2021 History Yamaha XT600Z
XT600Z TENERE 1983-1990
2021 History Yamaha XT600Z. Building on the success of Yamaha’s Dakar Rally motorcycles in the period Tenere was born. This bike is named after a particular difficult part of the Dakar Rally in Africa. Over a decade it was estimated that 20,000 bicycles were sold in France alone, about 30% of total production. The 600s featured a large overland tank (23-28), large wheel travel and improved suspension. This was an advancement in the enduro scene back then and started a legacy that is still going strong today.
XT600Z (34L) – (1983-84)
The first generation of the Tenere family that is 40 years later, is still going strong. The 34L was launched at the Paris Motorcycle Show in 1982. With its signature large 28l fuel tank, kick start, long wheel travel and mono cross suspension, the 34l became a popular land bike. This bike is an upgrade on the previous 500/550, now producing 43hp and powerful low end power. The mono-cross suspension system was big news for an enduro bike upgrade of the time. Combined with a large tank and a host of other upgrades, this makes the Tenere a powerful road touring bike capable of serious travel.
XT600Z (55W) – (1985)
In 1985 Yamaha introduced the 55W to European countries only. Featuring only moderate changes and upgrades this model is appreciated for its relative rarity, only being produced for 1 year and only in European countries. Common problems still include 5th gear wear which is a common problem for all Teneres this decade.
XT600Z (1VJ) – (1986-87)
1VJ marks the second generation of the Tenere family. Designed to provide some more comfort to the rider it was highly anticipated. Major changes were made, including adding an electric start, moving the airbox under the tank which had the effect of reducing the tank size to 23 liters.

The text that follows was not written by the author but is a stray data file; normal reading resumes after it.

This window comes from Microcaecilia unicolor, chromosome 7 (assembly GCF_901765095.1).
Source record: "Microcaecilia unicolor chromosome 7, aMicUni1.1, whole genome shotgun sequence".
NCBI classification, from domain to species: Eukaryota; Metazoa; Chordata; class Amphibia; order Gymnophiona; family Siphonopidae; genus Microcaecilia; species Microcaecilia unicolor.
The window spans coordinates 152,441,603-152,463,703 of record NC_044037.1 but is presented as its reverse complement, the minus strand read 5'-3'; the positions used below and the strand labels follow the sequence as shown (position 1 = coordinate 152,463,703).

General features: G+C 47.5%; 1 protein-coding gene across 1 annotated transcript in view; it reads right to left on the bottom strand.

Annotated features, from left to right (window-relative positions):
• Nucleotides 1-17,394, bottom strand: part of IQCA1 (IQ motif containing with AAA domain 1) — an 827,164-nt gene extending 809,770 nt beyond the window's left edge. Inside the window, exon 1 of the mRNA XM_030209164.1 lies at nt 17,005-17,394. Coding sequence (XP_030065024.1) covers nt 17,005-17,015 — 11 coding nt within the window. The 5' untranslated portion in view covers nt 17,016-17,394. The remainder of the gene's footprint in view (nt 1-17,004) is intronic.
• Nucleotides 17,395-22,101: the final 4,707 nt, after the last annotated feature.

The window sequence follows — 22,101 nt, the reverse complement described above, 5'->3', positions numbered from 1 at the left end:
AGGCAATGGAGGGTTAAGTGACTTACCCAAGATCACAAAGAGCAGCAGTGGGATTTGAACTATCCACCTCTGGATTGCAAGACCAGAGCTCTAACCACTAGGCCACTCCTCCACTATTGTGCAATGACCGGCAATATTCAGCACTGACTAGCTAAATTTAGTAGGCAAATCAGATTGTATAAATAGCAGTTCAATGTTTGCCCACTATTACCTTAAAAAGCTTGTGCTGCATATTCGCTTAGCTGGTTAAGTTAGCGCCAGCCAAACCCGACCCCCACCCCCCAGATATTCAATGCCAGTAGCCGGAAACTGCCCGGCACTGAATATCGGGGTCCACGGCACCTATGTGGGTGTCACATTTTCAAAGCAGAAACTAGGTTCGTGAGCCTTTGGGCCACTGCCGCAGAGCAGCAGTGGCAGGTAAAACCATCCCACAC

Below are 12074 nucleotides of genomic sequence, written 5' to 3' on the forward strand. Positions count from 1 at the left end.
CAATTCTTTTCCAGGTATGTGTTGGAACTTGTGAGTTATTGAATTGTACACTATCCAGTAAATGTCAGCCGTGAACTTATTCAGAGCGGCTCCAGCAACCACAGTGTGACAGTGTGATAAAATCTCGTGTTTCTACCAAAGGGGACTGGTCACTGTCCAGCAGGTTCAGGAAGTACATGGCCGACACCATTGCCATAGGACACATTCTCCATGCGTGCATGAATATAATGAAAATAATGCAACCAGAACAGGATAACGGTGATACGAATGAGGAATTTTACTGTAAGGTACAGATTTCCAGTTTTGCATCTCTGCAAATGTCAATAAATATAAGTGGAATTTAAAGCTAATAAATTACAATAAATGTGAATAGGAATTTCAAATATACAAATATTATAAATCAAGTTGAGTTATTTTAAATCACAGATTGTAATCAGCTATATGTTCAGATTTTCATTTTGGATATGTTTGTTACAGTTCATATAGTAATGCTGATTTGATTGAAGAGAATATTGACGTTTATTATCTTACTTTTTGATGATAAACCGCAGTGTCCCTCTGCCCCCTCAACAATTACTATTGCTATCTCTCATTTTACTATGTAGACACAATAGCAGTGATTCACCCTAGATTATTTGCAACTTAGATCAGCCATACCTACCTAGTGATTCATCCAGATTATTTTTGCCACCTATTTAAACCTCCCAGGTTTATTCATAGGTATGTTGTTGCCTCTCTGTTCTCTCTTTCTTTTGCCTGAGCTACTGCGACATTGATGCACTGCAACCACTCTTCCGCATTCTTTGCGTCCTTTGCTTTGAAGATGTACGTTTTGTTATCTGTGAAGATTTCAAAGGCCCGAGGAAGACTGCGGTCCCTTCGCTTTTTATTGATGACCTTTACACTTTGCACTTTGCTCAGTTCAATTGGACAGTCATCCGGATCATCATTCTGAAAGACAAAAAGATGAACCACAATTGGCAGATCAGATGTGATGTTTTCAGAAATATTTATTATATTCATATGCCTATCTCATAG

XT600Z (3AJ) – (1988-90)
The XT600Z 3AJ is the 3rd generation of the 600 Teneres and the solution to the overheating problem of the 1VJ. The most notable change is the addition of twin headlights covered in full fairing.
XT600Z (3DS) – (1988-90)
The XT600z 3DS is a 3AJ manufactured for the Swiss market. While lacking in the traditional 40hp+ power of other models due to Switzerland’s strict emissions policy, it outperforms rivals in height. Designed to take the higher altitudes of the famous Swiss track, this bike is equipped with a height compensator.
After finding a set of Ingo Lochert Yamaha XT600z Tenere rally replica images I fell in love with their unique style, design and look. Masses of stickers and decals, baked guards and lots of extra protective accessories. Shortly after I bought my own Tenere as a project to restore an Ingo replica image. When I researched more about Ingo bikes, I realized they hadn’t been seen on the Internet for decades! I really wanted to produce my own replica and bring this bike back into the public eye. With that, I set out on a yearlong quest to restore and customize my bike.